In the absence of readily available standardized clinical information, administrative data are often the only practical source of information for estimating illness burden. Typically tools such as the ACG and CDPS calculate a case-mix score by combining diagnostic and/or prescription drug codes with demographic variables associated with variation in utilization, such as gender and age. Some tools use prescription drug codes instead of or in addition to diagnostic codes.

Various authors have noted the limitations of these tools.7-9 This article makes the case for another common, unrecognized vulnerability. Specifically, the validity of administrative data as a proxy for comorbidity requires that beneficiaries have adequate access to healthcare services in order to generate a reasonably complete diagnostic profile. As this paper will demonstrate, scant or missing diagnosis codes and cost data can severely bias case-mix scores, even for very sick populations. Arguably, tools that use pharmacy data may compensate somewhat, because many chronically ill individuals use prescriptions even when they do not regularly see a provider. However, these tools are limited by the lack of specificity in the uses of many drugs. In addition, because many individuals now obtain prescriptions from $4 generic drug retail programs, insurer prescription records can no longer be assumed to represent reliable records of utilization.10 We illustrate these vulnerabilities with the ACG by showing how scores were influenced by a dramatic increase in utilization among a group of chronically ill adults participating in a research demonstration.

METHODSBackground

The Demonstration to Maintain Independence and Employment (DMIE) was a study of disability outcomes sponsored by the Centers for Medicare & Medicaid Services (CMS) under the Ticket to Work and Work Incentives Improvement Act (TW-WIIA) of 1999 and independently conducted by 4 states between 2006 and 2009.11 The demonstrations tested the hypothesis that improved access to healthcare and personal supports would prevent or delay transition to reliance on Social Security disability benefits among a population with potentially disabling conditions. The intervention was targeted to uninsured or underinsured populations whose high healthcare costs may have resulted in their delaying or forgoing needed health services. We hypothesized that the intervention would work over time by reducing barriers to care seeking, thus improving health status and reducing the burden of illness. This paper describes the experience of the Kansas DMIE, which recruited participants from the state high-risk insurance pool. The case-mix findings reported below pertain to the subset of the study population that was continuously enrolled for the first 2 years of the study. A more complete description of the full study population and outcomes is reported elsewhere.12,13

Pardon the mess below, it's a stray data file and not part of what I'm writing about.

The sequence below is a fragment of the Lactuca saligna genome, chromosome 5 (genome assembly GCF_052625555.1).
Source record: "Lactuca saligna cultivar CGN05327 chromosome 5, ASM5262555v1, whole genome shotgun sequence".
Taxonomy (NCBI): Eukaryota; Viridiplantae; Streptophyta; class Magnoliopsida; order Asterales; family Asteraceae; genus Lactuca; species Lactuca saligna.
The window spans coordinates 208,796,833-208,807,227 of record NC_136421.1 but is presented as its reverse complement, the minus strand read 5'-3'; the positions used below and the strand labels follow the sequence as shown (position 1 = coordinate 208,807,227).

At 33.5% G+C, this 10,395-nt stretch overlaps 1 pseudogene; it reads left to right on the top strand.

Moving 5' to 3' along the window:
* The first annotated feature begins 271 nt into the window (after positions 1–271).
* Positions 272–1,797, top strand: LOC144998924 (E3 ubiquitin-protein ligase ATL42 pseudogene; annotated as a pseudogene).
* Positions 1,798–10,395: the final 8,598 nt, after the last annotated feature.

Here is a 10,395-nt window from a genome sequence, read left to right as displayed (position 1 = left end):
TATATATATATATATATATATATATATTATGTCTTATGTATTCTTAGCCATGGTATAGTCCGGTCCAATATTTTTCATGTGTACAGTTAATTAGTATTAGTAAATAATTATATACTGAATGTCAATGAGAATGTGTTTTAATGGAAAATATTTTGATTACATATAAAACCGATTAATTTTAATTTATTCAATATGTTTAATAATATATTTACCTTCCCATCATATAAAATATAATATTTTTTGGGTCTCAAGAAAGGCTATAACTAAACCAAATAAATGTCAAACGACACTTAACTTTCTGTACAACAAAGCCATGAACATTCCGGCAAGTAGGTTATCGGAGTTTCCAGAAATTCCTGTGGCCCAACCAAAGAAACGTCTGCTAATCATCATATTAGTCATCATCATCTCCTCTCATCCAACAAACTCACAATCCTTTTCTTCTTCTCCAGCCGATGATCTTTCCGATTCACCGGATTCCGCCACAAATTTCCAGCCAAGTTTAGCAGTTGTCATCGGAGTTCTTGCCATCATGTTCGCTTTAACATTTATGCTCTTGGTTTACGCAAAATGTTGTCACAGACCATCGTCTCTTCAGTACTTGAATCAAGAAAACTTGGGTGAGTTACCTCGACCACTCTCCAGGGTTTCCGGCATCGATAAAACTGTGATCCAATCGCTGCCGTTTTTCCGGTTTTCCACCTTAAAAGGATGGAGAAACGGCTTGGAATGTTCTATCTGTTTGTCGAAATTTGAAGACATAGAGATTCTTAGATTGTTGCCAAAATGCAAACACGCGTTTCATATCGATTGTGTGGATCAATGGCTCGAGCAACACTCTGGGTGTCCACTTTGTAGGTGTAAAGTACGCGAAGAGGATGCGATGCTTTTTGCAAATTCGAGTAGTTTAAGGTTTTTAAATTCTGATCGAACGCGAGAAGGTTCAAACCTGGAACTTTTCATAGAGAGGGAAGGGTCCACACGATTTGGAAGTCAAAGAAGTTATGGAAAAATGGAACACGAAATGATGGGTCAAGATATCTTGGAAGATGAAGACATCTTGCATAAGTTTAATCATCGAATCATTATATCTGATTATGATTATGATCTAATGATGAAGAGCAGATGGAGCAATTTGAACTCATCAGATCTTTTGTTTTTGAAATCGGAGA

As with most other state high-risk pools, the Kansas pool offers a benefit package modeled on nongroup coverage, which typically has less generous benefits and is more expensive than group coverage. At baseline, premiums were 125% of standard market rates. Deductibles ranged from $500 to $7500, with no benefits available prior to meeting the deductible, other than a $250 preventive benefit in some plans. Prescription coinsurance was 50%, and medical coinsurance was 30% in-network and 50% out-of-network, with out-ofnetwork charges not accruing toward the annual coinsurance maximum. Some plans had a $100,000 annual maximum, and all had a lifetime limit of $1 million. The coinsurance cap for in-network services was $5000 for single policies and $14,000 for family plans, with some plans having unlimited 10% coinsurance thereafter.

Study Design

The study design was a clinical trial with applicants randomly assigned to equal-sized intervention and control groups. Control group members received high-risk pool benefits as usual, plus cash stipends for participation in surveys ($1200 paid in progressively increasing installments) and focus groups ($25 per session).